‘We have been working with Mozambique for nearly 50 years, since its independence. Particularly in fields in which the Netherlands has expertise, such as water. This includes safe drinking water and protection against flooding and coastal erosion. We are supporting Mozambique’s efforts to supply homes and schools with water and providing maintenance training for water companies, to make our investments sustainable. We are also helping Mozambique with agriculture, healthcare and efforts to reduce HIV infections. That is also important for the rest of the world.’
The success of our partnership lies in the time we take for dialogue with each other.
At the same time, we can learn from the people of Mozambique. ‘Mozambicans are incredibly resilient and supportive of each other. When faced with adversity, they set to work, as individuals and with their neighbours and their community. When cyclone Freddy battered the country twice last March, causing major damage and flooding, neighbours and private boat owners were the first to come to the rescue. Public authorities are not always able or present to provide the kind of assistance we can often count on in the Netherlands. In Mozambique, it’s really the people taking action themselves.’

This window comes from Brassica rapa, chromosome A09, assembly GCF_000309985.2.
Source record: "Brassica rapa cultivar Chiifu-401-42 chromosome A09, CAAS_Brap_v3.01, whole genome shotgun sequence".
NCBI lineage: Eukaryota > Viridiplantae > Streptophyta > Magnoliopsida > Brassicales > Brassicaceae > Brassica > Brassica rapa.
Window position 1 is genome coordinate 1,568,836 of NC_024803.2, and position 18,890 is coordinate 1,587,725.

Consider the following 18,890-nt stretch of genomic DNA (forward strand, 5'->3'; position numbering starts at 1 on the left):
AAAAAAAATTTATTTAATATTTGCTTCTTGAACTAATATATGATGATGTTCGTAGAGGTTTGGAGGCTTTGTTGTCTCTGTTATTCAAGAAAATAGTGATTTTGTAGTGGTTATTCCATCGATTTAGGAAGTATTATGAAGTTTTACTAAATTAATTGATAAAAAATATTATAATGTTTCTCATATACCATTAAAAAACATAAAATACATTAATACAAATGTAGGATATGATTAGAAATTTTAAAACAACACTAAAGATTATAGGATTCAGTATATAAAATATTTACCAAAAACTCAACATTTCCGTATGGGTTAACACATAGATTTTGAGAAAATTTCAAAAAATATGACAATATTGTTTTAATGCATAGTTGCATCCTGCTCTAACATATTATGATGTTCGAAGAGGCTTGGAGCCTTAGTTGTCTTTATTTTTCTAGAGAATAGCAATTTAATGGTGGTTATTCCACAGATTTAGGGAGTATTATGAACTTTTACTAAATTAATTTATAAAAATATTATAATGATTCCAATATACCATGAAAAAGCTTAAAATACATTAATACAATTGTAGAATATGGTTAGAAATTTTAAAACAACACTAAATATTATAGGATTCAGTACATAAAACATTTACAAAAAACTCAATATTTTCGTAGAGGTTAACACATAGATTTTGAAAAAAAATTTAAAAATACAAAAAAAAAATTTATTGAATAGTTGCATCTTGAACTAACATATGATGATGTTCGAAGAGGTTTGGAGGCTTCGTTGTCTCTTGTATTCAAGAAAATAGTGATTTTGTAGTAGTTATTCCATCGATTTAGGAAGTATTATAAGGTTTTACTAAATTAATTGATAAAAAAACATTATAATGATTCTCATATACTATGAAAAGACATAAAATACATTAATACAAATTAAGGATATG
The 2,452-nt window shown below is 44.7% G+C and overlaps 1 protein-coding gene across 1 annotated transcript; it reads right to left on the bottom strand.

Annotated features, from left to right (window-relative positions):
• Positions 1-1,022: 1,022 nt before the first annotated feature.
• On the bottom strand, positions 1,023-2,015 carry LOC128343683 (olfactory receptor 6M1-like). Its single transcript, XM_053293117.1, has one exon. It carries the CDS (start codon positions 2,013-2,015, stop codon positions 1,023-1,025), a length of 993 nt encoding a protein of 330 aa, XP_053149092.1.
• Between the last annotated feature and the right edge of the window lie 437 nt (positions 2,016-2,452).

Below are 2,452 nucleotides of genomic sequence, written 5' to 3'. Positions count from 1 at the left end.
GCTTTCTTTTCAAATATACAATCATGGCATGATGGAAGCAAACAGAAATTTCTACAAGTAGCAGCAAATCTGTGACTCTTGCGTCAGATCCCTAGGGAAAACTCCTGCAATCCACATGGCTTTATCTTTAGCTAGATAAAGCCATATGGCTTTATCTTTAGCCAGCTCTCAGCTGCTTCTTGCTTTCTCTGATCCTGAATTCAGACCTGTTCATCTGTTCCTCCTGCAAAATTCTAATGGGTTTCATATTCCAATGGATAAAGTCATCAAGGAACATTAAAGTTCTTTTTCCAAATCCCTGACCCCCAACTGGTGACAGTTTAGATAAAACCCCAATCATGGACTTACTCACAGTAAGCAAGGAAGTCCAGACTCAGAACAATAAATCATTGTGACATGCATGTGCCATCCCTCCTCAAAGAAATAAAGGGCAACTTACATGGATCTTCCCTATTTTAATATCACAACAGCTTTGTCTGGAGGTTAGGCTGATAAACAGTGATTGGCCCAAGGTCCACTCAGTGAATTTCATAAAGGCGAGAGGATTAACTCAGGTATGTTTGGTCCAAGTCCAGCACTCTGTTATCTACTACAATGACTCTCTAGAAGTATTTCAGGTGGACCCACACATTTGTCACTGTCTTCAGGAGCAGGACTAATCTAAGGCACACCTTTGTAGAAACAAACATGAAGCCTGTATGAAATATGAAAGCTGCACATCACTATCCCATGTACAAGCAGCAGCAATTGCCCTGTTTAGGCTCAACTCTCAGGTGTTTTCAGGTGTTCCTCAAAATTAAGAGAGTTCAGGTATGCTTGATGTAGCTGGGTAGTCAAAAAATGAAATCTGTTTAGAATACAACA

And ultimately the partnership with and for these people is the heart of our collaboration. ‘The Netherlands is a serious and reliable partner for Mozambique. We invest together in non-political activities, but by doing so we also create scope for dialogue on other themes, such as human rights. The success of our partnership - now and in the future - lies in the time we take for dialogue with each other. That is at the heart of the Africa Strategy.’
Henk Jan Bakker, ambassador to Ethiopia
‘Ethiopia has an ancient culture that goes back thousands of years, and it’s still one of the most influential countries in Africa,’ said ambassador Henk Jan Bakker. ‘The African Union is based in its capital city Addis Ababa, and international organisations and companies have offices here. Ethiopia and the Netherlands have a common interest in floriculture. This is an enormous sector in Ethiopia. The 90 Dutch companies that are active in the sector here are directly responsible for at least 35,000 jobs. Ten per cent of Ethiopian exports go to the Netherlands. We also have an aid relationship. Ethiopia is the Netherlands’ largest aid recipient. We help Ethiopia with healthcare, food security and water management. The aid relationship is not a relationship of dependency. Ethiopians don’t take orders from anyone. Influence and favours are not for sale.’
Political enemies become friends.